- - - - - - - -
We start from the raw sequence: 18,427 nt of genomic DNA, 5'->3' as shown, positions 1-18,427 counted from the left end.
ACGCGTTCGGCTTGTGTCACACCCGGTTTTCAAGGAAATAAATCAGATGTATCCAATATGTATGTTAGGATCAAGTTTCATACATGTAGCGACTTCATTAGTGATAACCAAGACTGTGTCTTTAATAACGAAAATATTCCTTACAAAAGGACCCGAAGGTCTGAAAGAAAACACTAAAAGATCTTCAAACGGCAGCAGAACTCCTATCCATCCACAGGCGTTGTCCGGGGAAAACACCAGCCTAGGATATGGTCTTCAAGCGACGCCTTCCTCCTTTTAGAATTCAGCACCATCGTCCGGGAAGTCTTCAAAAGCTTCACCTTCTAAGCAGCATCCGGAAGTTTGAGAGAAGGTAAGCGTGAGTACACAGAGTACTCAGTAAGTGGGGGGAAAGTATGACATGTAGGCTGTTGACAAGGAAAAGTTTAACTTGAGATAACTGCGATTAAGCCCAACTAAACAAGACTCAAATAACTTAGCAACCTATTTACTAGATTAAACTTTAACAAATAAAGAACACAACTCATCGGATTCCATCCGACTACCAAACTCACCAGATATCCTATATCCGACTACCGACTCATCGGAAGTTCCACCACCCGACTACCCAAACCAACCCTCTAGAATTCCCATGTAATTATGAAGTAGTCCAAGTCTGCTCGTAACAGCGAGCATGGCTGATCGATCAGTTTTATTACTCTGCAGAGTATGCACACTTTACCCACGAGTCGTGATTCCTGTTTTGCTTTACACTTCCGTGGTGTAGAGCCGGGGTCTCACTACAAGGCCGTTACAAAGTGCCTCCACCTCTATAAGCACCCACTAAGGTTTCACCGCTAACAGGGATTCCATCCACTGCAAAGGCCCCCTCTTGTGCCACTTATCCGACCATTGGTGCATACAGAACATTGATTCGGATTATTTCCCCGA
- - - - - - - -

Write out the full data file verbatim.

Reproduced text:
We start from the raw sequence: 18,427 nt of genomic DNA, 5'->3' as shown, positions 1-18,427 counted from the left end.
ACGCGTTCGGCTTGTGTCACACCCGGTTTTCAAGGAAATAAATCAGATGTATCCAATATGTATGTTAGGATCAAGTTTCATACATGTAGCGACTTCATTAGTGATAACCAAGACTGTGTCTTTAATAACGAAAATATTCCTTACAAAAGGACCCGAAGGTCTGAAAGAAAACACTAAAAGATCTTCAAACGGCAGCAGAACTCCTATCCATCCACAGGCGTTGTCCGGGGAAAACACCAGCCTAGGATATGGTCTTCAAGCGACGCCTTCCTCCTTTTAGAATTCAGCACCATCGTCCGGGAAGTCTTCAAAAGCTTCACCTTCTAAGCAGCATCCGGAAGTTTGAGAGAAGGTAAGCGTGAGTACACAGAGTACTCAGTAAGTGGGGGGAAAGTATGACATGTAGGCTGTTGACAAGGAAAAGTTTAACTTGAGATAACTGCGATTAAGCCCAACTAAACAAGACTCAAATAACTTAGCAACCTATTTACTAGATTAAACTTTAACAAATAAAGAACACAACTCATCGGATTCCATCCGACTACCAAACTCACCAGATATCCTATATCCGACTACCGACTCATCGGAAGTTCCACCACCCGACTACCCAAACCAACCCTCTAGAATTCCCATGTAATTATGAAGTAGTCCAAGTCTGCTCGTAACAGCGAGCATGGCTGATCGATCAGTTTTATTACTCTGCAGAGTATGCACACTTTACCCACGAGTCGTGATTCCTGTTTTGCTTTACACTTCCGTGGTGTAGAGCCGGGGTCTCACTACAAGGCCGTTACAAAGTGCCTCCACCTCTATAAGCACCCACTAAGGTTTCACCGCTAACAGGGATTCCATCCACTGCAAAGGCCCCCTCTTGTGCCACTTATCCGACCATTGGTGCATACAGAACATTGATTCGGATTATTTCCCCGA